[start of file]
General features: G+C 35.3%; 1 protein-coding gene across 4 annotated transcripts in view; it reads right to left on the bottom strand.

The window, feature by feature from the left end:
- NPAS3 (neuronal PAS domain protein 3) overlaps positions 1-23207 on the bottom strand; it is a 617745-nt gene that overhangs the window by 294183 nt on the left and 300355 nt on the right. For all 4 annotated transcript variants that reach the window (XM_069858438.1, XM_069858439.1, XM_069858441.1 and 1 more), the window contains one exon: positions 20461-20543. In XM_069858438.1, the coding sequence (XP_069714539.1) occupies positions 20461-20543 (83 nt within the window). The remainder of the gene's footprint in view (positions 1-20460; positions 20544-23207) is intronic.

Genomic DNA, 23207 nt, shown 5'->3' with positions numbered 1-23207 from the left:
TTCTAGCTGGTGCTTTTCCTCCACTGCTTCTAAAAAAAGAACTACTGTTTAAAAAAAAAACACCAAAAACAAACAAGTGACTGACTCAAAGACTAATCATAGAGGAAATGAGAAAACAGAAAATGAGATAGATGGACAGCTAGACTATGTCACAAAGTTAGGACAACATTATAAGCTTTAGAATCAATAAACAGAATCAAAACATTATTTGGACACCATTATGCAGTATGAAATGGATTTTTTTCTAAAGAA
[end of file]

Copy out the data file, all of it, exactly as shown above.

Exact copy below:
General features: G+C 35.3%; 1 protein-coding gene across 4 annotated transcripts in view; it reads right to left on the bottom strand.

The window, feature by feature from the left end:
- NPAS3 (neuronal PAS domain protein 3) overlaps positions 1-23207 on the bottom strand; it is a 617745-nt gene that overhangs the window by 294183 nt on the left and 300355 nt on the right. For all 4 annotated transcript variants that reach the window (XM_069858438.1, XM_069858439.1, XM_069858441.1 and 1 more), the window contains one exon: positions 20461-20543. In XM_069858438.1, the coding sequence (XP_069714539.1) occupies positions 20461-20543 (83 nt within the window). The remainder of the gene's footprint in view (positions 1-20460; positions 20544-23207) is intronic.

Genomic DNA, 23207 nt, shown 5'->3' with positions numbered 1-23207 from the left:
TTCTAGCTGGTGCTTTTCCTCCACTGCTTCTAAAAAAAGAACTACTGTTTAAAAAAAAAACACCAAAAACAAACAAGTGACTGACTCAAAGACTAATCATAGAGGAAATGAGAAAACAGAAAATGAGATAGATGGACAGCTAGACTATGTCACAAAGTTAGGACAACATTATAAGCTTTAGAATCAATAAACAGAATCAAAACATTATTTGGACACCATTATGCAGTATGAAATGGATTTTTTTCTAAAGAA